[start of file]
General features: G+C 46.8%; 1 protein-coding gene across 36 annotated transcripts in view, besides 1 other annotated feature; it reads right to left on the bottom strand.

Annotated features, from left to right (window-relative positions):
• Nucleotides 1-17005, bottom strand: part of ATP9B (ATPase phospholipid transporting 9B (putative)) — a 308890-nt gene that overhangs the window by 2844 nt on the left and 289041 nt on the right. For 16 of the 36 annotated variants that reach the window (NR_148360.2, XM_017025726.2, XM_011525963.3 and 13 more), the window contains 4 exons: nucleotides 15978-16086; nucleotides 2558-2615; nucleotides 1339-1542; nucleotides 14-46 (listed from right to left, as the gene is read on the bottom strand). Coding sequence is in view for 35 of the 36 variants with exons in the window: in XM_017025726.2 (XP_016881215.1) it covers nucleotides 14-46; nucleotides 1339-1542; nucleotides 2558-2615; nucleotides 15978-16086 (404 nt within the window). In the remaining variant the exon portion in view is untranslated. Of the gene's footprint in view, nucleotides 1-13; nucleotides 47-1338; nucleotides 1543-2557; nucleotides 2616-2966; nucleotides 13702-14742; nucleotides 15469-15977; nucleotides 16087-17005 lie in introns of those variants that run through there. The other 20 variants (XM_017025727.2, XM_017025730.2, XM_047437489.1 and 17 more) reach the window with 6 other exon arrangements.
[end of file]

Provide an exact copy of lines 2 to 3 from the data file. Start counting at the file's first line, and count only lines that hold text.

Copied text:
Annotated features, from left to right (window-relative positions):
• Nucleotides 1-17005, bottom strand: part of ATP9B (ATPase phospholipid transporting 9B (putative)) — a 308890-nt gene that overhangs the window by 2844 nt on the left and 289041 nt on the right. For 16 of the 36 annotated variants that reach the window (NR_148360.2, XM_017025726.2, XM_011525963.3 and 13 more), the window contains 4 exons: nucleotides 15978-16086; nucleotides 2558-2615; nucleotides 1339-1542; nucleotides 14-46 (listed from right to left, as the gene is read on the bottom strand). Coding sequence is in view for 35 of the 36 variants with exons in the window: in XM_017025726.2 (XP_016881215.1) it covers nucleotides 14-46; nucleotides 1339-1542; nucleotides 2558-2615; nucleotides 15978-16086 (404 nt within the window). In the remaining variant the exon portion in view is untranslated. Of the gene's footprint in view, nucleotides 1-13; nucleotides 47-1338; nucleotides 1543-2557; nucleotides 2616-2966; nucleotides 13702-14742; nucleotides 15469-15977; nucleotides 16087-17005 lie in introns of those variants that run through there. The other 20 variants (XM_017025727.2, XM_017025730.2, XM_047437489.1 and 17 more) reach the window with 6 other exon arrangements.